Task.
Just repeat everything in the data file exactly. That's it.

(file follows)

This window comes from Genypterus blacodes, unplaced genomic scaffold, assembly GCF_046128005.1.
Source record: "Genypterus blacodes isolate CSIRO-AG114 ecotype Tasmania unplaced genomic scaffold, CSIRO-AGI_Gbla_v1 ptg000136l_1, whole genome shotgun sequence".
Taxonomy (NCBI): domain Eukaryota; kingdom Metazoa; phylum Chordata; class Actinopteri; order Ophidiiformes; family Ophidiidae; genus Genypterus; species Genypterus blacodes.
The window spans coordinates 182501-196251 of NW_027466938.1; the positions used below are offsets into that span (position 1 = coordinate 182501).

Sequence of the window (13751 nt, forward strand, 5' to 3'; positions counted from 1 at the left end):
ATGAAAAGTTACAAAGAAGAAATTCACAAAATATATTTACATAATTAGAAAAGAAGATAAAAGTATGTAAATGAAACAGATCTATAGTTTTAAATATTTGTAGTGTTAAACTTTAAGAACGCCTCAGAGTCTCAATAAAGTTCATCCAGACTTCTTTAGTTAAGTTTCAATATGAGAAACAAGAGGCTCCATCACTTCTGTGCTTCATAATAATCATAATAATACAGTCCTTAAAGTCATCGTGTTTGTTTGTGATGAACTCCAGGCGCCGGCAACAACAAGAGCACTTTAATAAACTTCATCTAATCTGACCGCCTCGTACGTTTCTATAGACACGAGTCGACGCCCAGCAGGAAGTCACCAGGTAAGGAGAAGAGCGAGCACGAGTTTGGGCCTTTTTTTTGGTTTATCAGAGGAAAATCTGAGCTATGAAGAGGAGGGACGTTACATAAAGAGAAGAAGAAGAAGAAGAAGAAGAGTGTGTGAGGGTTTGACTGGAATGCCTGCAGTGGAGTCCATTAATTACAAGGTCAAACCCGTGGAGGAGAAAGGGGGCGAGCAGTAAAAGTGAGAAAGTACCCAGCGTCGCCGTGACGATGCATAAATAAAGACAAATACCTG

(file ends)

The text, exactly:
This window comes from Genypterus blacodes, unplaced genomic scaffold, assembly GCF_046128005.1.
Source record: "Genypterus blacodes isolate CSIRO-AG114 ecotype Tasmania unplaced genomic scaffold, CSIRO-AGI_Gbla_v1 ptg000136l_1, whole genome shotgun sequence".
Taxonomy (NCBI): domain Eukaryota; kingdom Metazoa; phylum Chordata; class Actinopteri; order Ophidiiformes; family Ophidiidae; genus Genypterus; species Genypterus blacodes.
The window spans coordinates 182501-196251 of NW_027466938.1; the positions used below are offsets into that span (position 1 = coordinate 182501).

Sequence of the window (13751 nt, forward strand, 5' to 3'; positions counted from 1 at the left end):
ATGAAAAGTTACAAAGAAGAAATTCACAAAATATATTTACATAATTAGAAAAGAAGATAAAAGTATGTAAATGAAACAGATCTATAGTTTTAAATATTTGTAGTGTTAAACTTTAAGAACGCCTCAGAGTCTCAATAAAGTTCATCCAGACTTCTTTAGTTAAGTTTCAATATGAGAAACAAGAGGCTCCATCACTTCTGTGCTTCATAATAATCATAATAATACAGTCCTTAAAGTCATCGTGTTTGTTTGTGATGAACTCCAGGCGCCGGCAACAACAAGAGCACTTTAATAAACTTCATCTAATCTGACCGCCTCGTACGTTTCTATAGACACGAGTCGACGCCCAGCAGGAAGTCACCAGGTAAGGAGAAGAGCGAGCACGAGTTTGGGCCTTTTTTTTGGTTTATCAGAGGAAAATCTGAGCTATGAAGAGGAGGGACGTTACATAAAGAGAAGAAGAAGAAGAAGAAGAAGAGTGTGTGAGGGTTTGACTGGAATGCCTGCAGTGGAGTCCATTAATTACAAGGTCAAACCCGTGGAGGAGAAAGGGGGCGAGCAGTAAAAGTGAGAAAGTACCCAGCGTCGCCGTGACGATGCATAAATAAAGACAAATACCTG